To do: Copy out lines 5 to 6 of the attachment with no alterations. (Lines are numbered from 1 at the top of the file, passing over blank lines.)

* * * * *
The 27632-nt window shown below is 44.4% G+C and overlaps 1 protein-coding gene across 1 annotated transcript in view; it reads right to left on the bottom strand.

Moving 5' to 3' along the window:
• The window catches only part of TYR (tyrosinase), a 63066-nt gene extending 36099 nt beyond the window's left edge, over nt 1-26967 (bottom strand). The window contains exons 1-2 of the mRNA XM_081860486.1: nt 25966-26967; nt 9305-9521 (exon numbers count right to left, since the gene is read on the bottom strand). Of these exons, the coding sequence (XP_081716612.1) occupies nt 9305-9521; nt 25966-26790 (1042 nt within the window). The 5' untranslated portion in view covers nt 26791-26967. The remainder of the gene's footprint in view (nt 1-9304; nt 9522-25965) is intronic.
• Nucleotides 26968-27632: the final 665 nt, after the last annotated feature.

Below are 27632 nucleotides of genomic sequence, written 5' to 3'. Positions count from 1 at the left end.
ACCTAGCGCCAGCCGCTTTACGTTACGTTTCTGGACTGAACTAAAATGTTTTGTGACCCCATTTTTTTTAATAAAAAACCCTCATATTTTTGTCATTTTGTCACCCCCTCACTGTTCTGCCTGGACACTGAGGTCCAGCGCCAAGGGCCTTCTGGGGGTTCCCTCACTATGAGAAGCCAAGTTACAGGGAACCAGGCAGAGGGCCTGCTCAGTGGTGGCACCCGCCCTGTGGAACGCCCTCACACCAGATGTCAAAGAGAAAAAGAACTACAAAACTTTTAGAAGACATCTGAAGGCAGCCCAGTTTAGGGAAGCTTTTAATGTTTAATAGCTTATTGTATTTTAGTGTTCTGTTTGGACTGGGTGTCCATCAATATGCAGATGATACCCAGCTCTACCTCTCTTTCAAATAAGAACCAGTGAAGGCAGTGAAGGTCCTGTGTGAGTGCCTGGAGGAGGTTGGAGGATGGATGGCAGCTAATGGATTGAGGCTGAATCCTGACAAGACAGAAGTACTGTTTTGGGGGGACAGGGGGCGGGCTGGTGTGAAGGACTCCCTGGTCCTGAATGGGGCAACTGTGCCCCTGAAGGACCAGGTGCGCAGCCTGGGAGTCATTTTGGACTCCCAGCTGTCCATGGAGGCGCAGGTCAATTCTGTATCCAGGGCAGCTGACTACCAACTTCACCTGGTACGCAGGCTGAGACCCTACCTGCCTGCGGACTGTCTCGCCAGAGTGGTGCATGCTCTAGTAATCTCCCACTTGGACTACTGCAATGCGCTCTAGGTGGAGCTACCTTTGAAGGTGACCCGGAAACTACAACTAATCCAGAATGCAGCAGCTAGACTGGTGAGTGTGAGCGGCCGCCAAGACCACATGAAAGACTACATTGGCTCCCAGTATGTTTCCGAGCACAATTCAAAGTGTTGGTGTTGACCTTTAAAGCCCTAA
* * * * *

Below are 27632 nucleotides of genomic sequence, written 5' to 3'. Positions count from 1 at the left end.
ACCTAGCGCCAGCCGCTTTACGTTACGTTTCTGGACTGAACTAAAATGTTTTGTGACCCCATTTTTTTTAATAAAAAACCCTCATATTTTTGTCATTTTGTCACCCCCTCACTGTTCTGCCTGGACACTGAGGTCCAGCGCCAAGGGCCTTCTGGGGGTTCCCTCACTATGAGAAGCCAAGTTACAGGGAACCAGGCAGAGGGCCTGCTCAGTGGTGGCACCCGCCCTGTGGAACGCCCTCACACCAGATGTCAAAGAGAAAAAGAACTACAAAACTTTTAGAAGACATCTGAAGGCAGCCCAGTTTAGGGAAGCTTTTAATGTTTAATAGCTTATTGTATTTTAGTGTTCTGTTTGGACTGGGTGTCCATCAATATGCAGATGATACCCAGCTCTACCTCTCTTTCAAATAAGAACCAGTGAAGGCAGTGAAGGTCCTGTGTGAGTGCCTGGAGGAGGTTGGAGGATGGATGGCAGCTAATGGATTGAGGCTGAATCCTGACAAGACAGAAGTACTGTTTTGGGGGGACAGGGGGCGGGCTGGTGTGAAGGACTCCCTGGTCCTGAATGGGGCAACTGTGCCCCTGAAGGACCAGGTGCGCAGCCTGGGAGTCATTTTGGACTCCCAGCTGTCCATGGAGGCGCAGGTCAATTCTGTATCCAGGGCAGCTGACTACCAACTTCACCTGGTACGCAGGCTGAGACCCTACCTGCCTGCGGACTGTCTCGCCAGAGTGGTGCATGCTCTAGTAATCTCCCACTTGGACTACTGCAATGCGCTCTAGGTGGAGCTACCTTTGAAGGTGACCCGGAAACTACAACTAATCCAGAATGCAGCAGCTAGACTGGTGAGTGTGAGCGGCCGCCAAGACCACATGAAAGACTACATTGGCTCCCAGTATGTTTCCGAGCACAATTCAAAGTGTTGGTGTTGACCTTTAAAGCCCTAA